Lexington's Connie Ritchey has the experience of a registered nurse and the spirit of an inventor.
Combining the two, she has invented a device that might make life a little less tedious for many medical patients who must wear IVs for extended periods.
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It's the "Armbrella," essentially a waterproof plastic sleeve that such patients can wear on their arms to keep their IVs dry and clean when they take a shower.
Ritchey will be among inventors showing off their creations Tuesday night at the fourth annual Central Kentucky Inventors Conference. The event — built around the theme "The Business of Inventing" — will be held from 6 p.m. to 9 p.m. at the Lexington Public Library on Main Street. The conference is sponsored by the Central Kentucky Inventors Council and is free and open the public.
Ritchey, a nurse at the VA Medical Center on Cooper Drive, is like most inventors: She saw a need and hit on a new way to fill it.
For years, she has assisted patients who are on long-term antibiotics or chemotherapy, which can require them to have IVs in place for days or weeks at a time. Those IVs must be kept dry and clean at all times.
"When a patient needed to take a shower, about all we could do as nurses was improvise and wrap the person's arm in a plastic bag and tape it in place and keep the IV site dry," Ritchey explained. "But sometimes the plastic bag and tape just didn't work well or it would leak."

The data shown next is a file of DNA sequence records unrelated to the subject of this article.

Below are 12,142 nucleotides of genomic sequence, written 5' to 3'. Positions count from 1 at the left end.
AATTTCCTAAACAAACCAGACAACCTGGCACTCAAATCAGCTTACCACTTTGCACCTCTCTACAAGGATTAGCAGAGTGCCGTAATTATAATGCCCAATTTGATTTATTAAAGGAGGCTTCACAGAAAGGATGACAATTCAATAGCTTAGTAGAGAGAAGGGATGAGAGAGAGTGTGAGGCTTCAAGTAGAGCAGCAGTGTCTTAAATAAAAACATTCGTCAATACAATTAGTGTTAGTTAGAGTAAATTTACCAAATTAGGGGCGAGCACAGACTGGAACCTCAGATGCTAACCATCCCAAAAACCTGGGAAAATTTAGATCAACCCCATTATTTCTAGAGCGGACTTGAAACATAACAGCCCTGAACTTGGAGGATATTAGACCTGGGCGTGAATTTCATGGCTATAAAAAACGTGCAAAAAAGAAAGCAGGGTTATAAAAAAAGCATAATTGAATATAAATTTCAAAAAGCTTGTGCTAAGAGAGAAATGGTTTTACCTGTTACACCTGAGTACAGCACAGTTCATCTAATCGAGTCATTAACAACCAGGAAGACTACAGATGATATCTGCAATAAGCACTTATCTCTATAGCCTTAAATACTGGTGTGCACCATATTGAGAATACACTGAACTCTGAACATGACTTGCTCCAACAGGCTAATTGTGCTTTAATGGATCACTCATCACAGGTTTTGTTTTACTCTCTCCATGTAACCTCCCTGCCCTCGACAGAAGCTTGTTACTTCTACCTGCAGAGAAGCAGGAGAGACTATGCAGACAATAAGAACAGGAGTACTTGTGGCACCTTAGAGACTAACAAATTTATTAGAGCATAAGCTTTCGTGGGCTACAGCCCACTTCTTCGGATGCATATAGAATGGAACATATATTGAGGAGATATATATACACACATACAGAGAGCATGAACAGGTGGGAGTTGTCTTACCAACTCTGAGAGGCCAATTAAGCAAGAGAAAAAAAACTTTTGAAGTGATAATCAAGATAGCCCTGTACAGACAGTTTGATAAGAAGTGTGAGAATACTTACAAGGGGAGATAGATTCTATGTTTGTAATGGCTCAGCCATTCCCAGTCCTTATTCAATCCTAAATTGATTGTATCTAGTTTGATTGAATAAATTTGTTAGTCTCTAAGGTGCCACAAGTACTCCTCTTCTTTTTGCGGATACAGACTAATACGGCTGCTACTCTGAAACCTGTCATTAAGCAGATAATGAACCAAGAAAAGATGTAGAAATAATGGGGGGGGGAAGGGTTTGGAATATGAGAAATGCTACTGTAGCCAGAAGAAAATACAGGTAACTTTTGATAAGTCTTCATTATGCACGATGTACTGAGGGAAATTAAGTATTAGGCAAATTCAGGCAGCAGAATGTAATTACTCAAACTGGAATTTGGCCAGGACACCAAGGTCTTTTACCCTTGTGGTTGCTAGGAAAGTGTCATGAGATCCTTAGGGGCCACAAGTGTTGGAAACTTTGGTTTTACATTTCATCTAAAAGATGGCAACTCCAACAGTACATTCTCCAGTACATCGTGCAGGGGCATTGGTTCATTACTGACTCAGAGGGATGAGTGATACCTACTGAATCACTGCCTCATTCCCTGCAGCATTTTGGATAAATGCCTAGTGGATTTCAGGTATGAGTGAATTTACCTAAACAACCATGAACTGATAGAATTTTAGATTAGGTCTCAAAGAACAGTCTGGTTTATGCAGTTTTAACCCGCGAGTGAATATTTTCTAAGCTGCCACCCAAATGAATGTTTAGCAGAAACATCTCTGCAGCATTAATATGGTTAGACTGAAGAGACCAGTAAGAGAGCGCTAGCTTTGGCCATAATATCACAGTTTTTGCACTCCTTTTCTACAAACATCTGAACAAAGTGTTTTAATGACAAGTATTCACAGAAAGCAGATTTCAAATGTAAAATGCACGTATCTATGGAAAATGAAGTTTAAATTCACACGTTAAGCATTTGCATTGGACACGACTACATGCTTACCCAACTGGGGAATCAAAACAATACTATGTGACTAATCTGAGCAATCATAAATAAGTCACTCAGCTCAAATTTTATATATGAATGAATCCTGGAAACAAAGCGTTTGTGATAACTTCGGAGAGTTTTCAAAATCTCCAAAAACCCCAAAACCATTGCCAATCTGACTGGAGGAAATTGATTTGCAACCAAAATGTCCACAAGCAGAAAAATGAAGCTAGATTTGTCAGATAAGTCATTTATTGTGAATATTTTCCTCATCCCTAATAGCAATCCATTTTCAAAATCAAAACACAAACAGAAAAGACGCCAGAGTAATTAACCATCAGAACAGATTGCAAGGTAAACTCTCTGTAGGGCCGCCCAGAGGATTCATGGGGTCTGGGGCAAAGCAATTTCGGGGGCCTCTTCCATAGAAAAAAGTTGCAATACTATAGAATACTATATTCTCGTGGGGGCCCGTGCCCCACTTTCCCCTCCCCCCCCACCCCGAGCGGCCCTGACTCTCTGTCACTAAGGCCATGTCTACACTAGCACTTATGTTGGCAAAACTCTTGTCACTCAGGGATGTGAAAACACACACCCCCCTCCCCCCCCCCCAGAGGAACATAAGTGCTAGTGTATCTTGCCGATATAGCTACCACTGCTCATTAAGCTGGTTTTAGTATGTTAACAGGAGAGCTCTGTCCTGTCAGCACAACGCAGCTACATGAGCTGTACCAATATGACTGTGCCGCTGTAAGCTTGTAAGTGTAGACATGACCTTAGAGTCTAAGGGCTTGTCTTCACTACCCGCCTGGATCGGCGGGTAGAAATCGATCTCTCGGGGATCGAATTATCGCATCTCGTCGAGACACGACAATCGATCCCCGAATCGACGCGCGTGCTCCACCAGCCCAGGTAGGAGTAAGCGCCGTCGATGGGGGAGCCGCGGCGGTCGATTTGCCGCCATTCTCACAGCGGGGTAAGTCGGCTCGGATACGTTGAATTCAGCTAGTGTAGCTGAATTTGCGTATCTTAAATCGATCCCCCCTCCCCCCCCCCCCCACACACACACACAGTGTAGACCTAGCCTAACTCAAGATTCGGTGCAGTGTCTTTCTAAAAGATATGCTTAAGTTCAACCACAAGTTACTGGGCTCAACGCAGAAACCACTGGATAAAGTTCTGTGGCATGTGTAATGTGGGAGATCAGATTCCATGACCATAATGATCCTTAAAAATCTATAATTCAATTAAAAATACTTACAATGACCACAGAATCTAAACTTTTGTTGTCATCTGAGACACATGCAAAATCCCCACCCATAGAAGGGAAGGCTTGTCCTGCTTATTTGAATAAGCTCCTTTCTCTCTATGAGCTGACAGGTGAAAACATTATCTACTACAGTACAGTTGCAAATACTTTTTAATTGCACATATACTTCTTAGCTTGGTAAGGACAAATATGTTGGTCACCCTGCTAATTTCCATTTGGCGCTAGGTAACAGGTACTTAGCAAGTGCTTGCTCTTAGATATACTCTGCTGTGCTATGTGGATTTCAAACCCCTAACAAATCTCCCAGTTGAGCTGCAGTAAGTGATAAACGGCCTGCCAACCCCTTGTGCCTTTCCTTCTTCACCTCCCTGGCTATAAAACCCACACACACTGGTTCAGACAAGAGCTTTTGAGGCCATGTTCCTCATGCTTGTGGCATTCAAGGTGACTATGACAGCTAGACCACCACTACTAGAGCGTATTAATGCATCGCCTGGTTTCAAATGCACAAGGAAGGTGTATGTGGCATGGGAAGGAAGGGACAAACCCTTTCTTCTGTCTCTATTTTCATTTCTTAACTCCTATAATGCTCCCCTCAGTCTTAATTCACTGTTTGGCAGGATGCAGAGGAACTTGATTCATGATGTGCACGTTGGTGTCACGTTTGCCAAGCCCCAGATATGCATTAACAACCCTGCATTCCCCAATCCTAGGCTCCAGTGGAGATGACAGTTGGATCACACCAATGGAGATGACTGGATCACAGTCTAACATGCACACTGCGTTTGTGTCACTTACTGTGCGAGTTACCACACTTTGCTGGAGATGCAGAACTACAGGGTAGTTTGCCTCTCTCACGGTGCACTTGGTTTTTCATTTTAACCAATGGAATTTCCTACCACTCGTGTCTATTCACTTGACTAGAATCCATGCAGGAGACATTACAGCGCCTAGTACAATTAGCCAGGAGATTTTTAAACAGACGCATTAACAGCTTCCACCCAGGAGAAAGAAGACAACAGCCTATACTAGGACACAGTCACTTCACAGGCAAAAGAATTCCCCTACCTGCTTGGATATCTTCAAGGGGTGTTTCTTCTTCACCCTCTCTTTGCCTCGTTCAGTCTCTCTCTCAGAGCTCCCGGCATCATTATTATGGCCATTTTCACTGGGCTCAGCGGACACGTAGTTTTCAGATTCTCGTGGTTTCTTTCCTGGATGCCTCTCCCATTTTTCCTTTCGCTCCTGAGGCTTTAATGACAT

Then, Ritchey got a "sudden inspiration" for a better way. Her idea: Create a disposable plastic sleeve with elastic at each end that would slip over the patient's arm and protect the IV site.
Thus was born the Armbrella.
"I think there's a real need for it, because I hear patients saying all the time how much of a struggle it is to take a shower while wearing an IV," she said.
Ritchey and two investor-partners have made some samples of the Armbrella, which soon will undergo product testing on the West Coast. She also has applied for a patent, which is pending. If the tests go well, actual production and marketing would be the next step.
Ritchey sees hospitals and home-health agencies, as well as individual patients, as her most likely customers.
Mark Miller, a spokesman for the Central Kentucky Inventors Council, said Tuesday night's convention is designed to help others follow in Ritchey's footsteps to develop and market their own inventions.
In addition to being able to see other people's creations, inventors and potential inventors will be able to network and exchange ideas and inspiration. One part of the conference will be "The Elevator Pitch," in which a few selected inventors will have an opportunity to quickly "pitch" their inventions to a panel of business and venture capital experts who will grade them on their presentations.
Four championship winners from the Kentucky Student Technology Leadership Program will be on hand to exhibit their winning projects. Experienced inventors also will offer their advice to help rookies move from the idea stage to the money-making stage.